N.C. State drops furniture focus as need fades away
Heath E. Combs -- Furniture Today, February 25, 2013
RALEIGH, N.C. - This semester, North Carolina State University will graduate its last group of students with a furniture focus.
Steven Walker, an extension specialist at N.C. State's Furniture Manufacturing and Management Center, has no illusions about what is ending its 65-year run. The focus of the center's students was "100% residential case goods," he said.
"You could easily make the case that we should have changed that a long time ago," Walker said.
It's no secret that North Carolina's case goods production has mostly moved offshore. Furniture industry employment has declined dramatically in the state, from close to 93,000 in 2000 to 37,968 in 2012, according to the FMMC's numbers for the state.
The Furniture Manufacturing and Management curriculum at N.C. State was established by industry leaders and manufacturers in 1948 to cultivate engineers and managers for furniture industry careers.
To provide ongoing funding for the program, Henry A. Foscue - president of Globe Parlor Furniture and of High Point's Southern Furniture Exposition Building, now the International Home Furnishings Center - established the Furniture Foundation.
Since Foscue's death, the foundation has been administered by the American Home Furnishings Alliance. While its initial focus was on N.C. State, it also began supporting other schools over time.
In 1992, the FMMC curriculum changed from one offering a furniture degree to offering furniture as an option within the industrial engineering curriculum. Students could take courses to "give them a taste of the furniture industry," but received a broader industrial engineering background.
Students with a furniture focus became familiar with woodworking equipment and design projects, eventually helping a company solve a manufacturing problem, among other coursework.
Walker said one reason the curriculum is ending is that after giving the FMMC $75,000 in 2011, the Furniture Foundation stopped contributing to the program. N.C. State prefers that its curriculum gets support from industries they focus on, he said.
The center is expected to lose the Furniture Manufacturing and Management name, and its focus will be on advanced manufacturing, specifically related to aerospace and medical fields, Walker said. Its lab will continue to do testing for contract office furniture, which has been a good source of revenue, he said.
Furniture, meanwhile, has become less lucrative for graduates than other fields. Walker said that in a jobs fair on campus this month, 240 companies will offer engineering students between $50,000 and $65,000 upon graduation.
"Nobody in the furniture industry will offer that much money. So a young person needs to really want to be in the furniture industry for whatever reasons. It might be family ties or geographical, an ‘I want to live in Hickory' type of thing,'" Walker said. "The only thing that's going to get our students into the furniture industry is a willingness to take a lot less money in the marketplace otherwise."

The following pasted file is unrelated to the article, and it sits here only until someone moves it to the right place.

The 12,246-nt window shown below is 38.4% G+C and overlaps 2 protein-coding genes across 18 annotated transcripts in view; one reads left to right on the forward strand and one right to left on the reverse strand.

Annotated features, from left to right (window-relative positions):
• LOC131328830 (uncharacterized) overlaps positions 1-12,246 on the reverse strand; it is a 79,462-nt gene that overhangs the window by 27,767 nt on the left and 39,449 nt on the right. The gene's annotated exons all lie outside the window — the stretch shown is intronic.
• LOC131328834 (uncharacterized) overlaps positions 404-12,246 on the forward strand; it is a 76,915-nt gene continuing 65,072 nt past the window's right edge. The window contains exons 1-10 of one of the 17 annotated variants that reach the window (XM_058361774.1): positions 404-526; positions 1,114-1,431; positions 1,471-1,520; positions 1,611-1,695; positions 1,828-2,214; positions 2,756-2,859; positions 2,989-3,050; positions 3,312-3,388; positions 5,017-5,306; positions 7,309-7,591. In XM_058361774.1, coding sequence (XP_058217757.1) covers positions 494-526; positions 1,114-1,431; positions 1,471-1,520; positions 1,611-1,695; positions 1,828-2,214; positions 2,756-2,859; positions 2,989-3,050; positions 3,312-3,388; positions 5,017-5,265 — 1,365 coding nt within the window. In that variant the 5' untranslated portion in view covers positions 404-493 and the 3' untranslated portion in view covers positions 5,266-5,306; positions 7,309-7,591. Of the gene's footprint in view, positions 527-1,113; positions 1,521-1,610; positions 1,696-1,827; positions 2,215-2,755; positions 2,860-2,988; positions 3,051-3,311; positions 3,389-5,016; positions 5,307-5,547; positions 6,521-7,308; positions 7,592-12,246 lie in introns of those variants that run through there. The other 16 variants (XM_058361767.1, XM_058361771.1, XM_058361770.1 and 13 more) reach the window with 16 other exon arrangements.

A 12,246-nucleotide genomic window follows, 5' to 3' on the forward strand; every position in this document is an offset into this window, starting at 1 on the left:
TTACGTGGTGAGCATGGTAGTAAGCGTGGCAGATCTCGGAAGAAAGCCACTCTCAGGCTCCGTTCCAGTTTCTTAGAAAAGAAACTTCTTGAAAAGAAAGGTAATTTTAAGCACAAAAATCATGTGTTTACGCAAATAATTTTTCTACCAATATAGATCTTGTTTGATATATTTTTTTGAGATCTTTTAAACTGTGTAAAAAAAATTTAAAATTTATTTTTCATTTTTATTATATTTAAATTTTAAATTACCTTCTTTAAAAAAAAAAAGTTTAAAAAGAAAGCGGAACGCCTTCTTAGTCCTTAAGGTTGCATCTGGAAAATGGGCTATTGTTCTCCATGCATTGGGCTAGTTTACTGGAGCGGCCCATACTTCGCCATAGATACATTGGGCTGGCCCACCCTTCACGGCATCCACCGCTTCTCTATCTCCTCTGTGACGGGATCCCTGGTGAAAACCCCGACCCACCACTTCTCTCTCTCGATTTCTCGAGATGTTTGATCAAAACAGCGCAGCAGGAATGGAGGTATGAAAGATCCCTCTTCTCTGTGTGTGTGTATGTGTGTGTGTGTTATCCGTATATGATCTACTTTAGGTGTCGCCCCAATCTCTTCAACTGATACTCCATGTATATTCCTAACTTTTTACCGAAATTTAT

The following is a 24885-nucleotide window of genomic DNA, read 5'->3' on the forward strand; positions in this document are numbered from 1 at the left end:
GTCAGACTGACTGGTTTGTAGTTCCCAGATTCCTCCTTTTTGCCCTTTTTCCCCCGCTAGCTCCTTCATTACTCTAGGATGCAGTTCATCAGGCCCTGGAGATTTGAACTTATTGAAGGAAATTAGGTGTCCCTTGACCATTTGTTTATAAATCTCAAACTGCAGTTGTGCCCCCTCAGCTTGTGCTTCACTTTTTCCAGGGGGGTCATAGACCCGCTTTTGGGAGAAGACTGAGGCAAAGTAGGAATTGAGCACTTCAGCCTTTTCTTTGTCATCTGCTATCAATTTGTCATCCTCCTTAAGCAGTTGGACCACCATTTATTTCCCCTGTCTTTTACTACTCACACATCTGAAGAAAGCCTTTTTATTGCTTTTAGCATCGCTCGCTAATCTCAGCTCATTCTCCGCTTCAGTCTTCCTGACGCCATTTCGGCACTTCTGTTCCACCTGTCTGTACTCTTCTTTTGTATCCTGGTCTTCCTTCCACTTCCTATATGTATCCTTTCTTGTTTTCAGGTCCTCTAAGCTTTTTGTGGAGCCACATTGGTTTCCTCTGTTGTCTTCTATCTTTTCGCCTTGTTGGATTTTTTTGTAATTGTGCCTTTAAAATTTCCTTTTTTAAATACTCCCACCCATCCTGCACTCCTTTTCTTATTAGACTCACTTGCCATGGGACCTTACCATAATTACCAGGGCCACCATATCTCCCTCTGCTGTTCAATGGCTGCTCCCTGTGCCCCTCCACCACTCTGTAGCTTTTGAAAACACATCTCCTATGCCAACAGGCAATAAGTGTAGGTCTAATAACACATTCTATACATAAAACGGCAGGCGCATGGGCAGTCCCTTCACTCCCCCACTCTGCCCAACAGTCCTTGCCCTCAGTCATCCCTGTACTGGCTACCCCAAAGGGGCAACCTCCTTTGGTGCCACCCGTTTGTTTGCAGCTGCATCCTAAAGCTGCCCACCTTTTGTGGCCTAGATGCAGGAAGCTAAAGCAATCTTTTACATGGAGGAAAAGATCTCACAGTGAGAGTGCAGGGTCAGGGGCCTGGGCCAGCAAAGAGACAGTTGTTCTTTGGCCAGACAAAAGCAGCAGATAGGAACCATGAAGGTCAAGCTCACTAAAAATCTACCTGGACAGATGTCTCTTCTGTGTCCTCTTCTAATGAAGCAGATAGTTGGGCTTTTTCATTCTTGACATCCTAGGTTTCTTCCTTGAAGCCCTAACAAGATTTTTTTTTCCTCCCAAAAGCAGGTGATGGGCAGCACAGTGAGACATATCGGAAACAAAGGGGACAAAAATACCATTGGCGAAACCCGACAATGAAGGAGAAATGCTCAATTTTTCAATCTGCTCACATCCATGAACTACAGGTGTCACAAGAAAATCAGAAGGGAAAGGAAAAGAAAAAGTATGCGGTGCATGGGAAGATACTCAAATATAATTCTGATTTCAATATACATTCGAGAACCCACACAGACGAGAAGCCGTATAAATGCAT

While the FMMC once graduated 10 to 20 students a year, annual enrollment dwindled to five to 10 students in the past two decades.
Virginia-based manufacturer and importer Hooker Furniture was one beneficiary of N.C. State's furniture curriculum.
"We have hired a lot of people that were educated there. A lot of managers, our former president, Doug Williams, probably three or four of our plant managers, three or four of our sales representatives," said Paul Toms, chairman and CEO of Hooker.
Toms said wood furniture manufacturing's move offshore diminished opportunities in the industry for graduates.
"We used to have five plants and employed a lot of those graduates and we don't today. That's just indicative of what's happened in the industry and it's sad. But it's also just evolution," he said.
Meanwhile, other university programs related to the industry are continuing, including Mississippi State's Franklin Furniture Institute and High Point University's courses in design and marketing, Toms said.
Andy Counts, CEO of the AHFA, said graduates from N.C. State's furniture curriculum have helped to develop some successful companies.
"Many of those graduates remain industry leaders today, and their impact will be felt for generations to come," he said. "It is an unfortunate reality that N.C. State must adapt its programs to meet the changing needs of its students."
N.C. State's Walker said that by 2000 it became obvious that the improving quality and price advantage of imports would seriously diminish domestic case goods manufacturing.
"None of us anticipated the speed with which it would change.... It was fast," he said.
Residential furniture manufacturers might have fared better if they had invested in technology during the 1980s, and were quicker to adopt new management techniques, commitments to worker training and lean manufacturing, he said.
The office furniture industry did better at adopting new technologies and was much less affected by imports, he said.
"They're much more likely to invest in technology. Much more likely to invest in people," Walker said. "So guess what, they're still around. They're still making products."
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